Benjamin comments on U.S. Supreme Court opinion

By Chris Dickerson | Jun 8, 2009

CHARLESTON -- Brent D. Benjamin, chief justice of the West Virginia Supreme Court of Appeals, released a statement Monday afternoon concerning the ruling issued earlier in the day by the U.S. Supreme Court.

The complete text follows:

"As an appellate judge, I have the highest respect not only for the judicial process, but also for the Justices on the United States Supreme Court. It is obvious from the argument in March, the 5-4 vote of the Court, and the diversity of opinions from the Supreme Court, that the issue in the Caperton case was not an easy one. I thank the Justices for their consideration.

"I am pleased that the Supreme Court has not questioned my ethics, my integrity, or my personal impartiality or propriety. As a personal matter, that is very important to me and I appreciate the fact that the Justices made a specific point of clarifying that issue.

"In focusing on the issue of due process, the Supreme Court's majority opinion recognizes that there is no 'white line' to guide judges like me in resolving the issue of an elected judge's duty to remain on a case versus the need to remove oneself due to external factors.

"The Supreme Court's new standard appears to focus on the perceptions created regarding the impact on due process in a given case caused by the activities of persons other than the judge in question. Specifically, the Supreme Court focuses on whether there may be a risk to due process in a case when an external party's influence in a given situation, such as in an election, is sufficiently substantial that it must be presumed to engender the potential for actual bias by a judge despite there being no direct relationship between the judge and the external party, and despite the lack of any benefit to the judge.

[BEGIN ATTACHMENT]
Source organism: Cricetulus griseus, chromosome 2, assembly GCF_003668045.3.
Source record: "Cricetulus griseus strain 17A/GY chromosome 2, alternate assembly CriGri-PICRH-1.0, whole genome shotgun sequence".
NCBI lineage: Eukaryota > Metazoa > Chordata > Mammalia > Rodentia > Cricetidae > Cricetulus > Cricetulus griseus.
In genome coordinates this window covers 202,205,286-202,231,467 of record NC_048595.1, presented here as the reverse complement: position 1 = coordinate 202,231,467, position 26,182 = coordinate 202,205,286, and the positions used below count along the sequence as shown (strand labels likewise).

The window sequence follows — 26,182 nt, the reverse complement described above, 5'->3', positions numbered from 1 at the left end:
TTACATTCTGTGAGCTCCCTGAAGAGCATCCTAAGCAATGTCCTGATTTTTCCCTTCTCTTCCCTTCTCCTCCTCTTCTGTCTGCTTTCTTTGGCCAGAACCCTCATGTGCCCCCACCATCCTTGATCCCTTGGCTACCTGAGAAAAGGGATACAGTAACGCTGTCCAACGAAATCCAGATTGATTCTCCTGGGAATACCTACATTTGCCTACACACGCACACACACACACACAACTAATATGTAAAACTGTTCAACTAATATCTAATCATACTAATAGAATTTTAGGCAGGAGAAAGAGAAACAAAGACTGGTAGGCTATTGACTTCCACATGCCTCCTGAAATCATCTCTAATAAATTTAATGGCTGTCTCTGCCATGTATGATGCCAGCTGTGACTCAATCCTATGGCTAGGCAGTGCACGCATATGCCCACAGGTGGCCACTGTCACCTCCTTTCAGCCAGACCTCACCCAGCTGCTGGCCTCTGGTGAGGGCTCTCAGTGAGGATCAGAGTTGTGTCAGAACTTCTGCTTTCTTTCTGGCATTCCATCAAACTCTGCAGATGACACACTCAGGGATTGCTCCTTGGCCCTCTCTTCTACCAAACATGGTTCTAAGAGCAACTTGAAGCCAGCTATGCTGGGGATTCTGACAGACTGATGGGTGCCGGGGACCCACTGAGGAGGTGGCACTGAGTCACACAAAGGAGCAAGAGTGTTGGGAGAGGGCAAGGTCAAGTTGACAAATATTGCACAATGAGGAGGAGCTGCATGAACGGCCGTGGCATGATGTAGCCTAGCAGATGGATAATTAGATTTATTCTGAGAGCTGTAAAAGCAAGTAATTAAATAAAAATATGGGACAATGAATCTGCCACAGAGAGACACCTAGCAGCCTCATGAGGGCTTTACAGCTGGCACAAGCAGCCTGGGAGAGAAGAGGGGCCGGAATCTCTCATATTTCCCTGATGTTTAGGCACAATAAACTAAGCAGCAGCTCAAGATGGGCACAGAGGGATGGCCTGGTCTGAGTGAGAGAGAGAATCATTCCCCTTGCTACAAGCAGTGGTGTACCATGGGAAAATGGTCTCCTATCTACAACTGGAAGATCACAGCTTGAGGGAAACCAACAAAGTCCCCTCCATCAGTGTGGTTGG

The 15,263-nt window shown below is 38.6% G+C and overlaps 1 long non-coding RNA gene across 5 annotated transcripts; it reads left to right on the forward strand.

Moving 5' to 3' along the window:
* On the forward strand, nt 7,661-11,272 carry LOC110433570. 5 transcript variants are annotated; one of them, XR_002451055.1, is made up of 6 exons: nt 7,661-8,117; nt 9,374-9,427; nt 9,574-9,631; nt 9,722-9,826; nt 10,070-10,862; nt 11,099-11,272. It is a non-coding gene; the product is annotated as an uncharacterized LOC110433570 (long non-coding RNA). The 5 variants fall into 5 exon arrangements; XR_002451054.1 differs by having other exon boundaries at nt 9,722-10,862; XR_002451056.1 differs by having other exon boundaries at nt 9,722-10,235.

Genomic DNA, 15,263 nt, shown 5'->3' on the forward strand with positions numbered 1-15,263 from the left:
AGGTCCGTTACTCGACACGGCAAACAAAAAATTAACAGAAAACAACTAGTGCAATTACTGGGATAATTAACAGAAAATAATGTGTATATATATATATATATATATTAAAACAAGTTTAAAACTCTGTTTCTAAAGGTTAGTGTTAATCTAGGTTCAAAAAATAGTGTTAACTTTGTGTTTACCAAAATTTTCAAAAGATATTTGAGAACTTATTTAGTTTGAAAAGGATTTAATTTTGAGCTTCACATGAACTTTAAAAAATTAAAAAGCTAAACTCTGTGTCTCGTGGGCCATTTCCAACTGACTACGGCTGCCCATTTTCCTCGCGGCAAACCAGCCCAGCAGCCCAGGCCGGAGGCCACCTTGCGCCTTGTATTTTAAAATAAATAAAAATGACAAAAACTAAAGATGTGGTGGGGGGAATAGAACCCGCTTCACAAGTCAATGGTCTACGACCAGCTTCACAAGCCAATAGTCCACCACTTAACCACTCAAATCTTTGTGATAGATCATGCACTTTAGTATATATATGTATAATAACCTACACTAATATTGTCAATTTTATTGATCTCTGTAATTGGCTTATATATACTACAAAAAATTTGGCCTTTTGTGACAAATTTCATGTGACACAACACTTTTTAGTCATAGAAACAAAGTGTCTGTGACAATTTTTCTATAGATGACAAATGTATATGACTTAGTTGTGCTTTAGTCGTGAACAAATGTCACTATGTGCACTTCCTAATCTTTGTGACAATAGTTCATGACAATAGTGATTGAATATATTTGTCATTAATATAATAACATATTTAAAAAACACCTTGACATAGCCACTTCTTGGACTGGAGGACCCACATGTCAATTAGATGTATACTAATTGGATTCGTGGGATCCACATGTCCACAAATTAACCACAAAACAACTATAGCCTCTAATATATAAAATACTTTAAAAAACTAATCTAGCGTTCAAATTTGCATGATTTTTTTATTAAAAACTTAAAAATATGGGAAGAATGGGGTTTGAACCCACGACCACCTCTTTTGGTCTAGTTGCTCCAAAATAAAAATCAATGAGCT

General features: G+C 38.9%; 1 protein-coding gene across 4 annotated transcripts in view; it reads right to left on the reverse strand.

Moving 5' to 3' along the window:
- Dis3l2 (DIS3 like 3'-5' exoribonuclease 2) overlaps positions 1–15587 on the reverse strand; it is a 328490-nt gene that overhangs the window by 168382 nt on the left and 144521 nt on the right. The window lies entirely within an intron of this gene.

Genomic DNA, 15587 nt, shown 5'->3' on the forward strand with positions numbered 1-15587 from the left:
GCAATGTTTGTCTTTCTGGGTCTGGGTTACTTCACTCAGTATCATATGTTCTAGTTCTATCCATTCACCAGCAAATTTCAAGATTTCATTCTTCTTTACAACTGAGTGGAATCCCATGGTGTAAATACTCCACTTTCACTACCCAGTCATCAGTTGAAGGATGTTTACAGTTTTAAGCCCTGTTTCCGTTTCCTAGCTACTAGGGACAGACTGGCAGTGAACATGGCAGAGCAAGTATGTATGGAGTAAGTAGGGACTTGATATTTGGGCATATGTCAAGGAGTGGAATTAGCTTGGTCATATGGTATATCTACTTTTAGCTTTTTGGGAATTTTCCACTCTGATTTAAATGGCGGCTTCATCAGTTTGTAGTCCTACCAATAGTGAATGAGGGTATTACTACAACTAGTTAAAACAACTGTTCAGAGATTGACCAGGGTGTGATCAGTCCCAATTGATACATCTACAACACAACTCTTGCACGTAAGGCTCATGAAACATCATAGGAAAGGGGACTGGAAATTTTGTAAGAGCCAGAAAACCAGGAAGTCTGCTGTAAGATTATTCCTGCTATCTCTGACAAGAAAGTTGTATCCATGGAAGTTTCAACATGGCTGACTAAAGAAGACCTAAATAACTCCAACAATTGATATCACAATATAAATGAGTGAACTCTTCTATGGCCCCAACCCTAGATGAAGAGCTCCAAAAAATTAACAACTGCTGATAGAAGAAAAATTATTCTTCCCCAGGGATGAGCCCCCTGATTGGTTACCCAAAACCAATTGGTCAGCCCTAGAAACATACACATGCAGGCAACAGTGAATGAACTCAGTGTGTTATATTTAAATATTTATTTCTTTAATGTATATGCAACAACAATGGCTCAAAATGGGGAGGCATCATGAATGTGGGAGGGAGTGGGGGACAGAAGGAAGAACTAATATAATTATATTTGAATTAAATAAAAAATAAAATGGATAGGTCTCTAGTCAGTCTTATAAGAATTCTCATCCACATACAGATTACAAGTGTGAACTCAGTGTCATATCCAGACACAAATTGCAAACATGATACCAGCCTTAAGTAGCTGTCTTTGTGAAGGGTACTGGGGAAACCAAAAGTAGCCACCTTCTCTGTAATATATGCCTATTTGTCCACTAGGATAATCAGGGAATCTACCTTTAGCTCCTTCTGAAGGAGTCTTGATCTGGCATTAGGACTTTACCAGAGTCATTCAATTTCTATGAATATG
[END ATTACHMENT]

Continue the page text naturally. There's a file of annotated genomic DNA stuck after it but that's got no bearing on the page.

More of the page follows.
"This is a very fact-specific new standard. The focus of 'potential for bias' now places more due process emphasis on perceptions and independent actions of external parties than on a judge's actual conduct or record. For example, my four-year record of voting 81 percent of the time against Massey's interests would now be only a part of the factors to be balanced in a recusal consideration.

"I am confident that there will be a lot of posturing and politicizing about this decision from all sides, as there has been with so many aspects of this case. Such a response would be counter to the philosophy of removing politics from the court, which all fair-minded people share. I would hope instead that the decision be given a fair and sober reading, and that it be respected as all decisions of the United States Supreme Court should be."

Brent D. Benjamin
Chief Justice
Supreme Court of Appeals of West Virginia

NOTE: This release is personal and is not a release of the Supreme Court of Appeals of West Virginia.

More News

The Record Network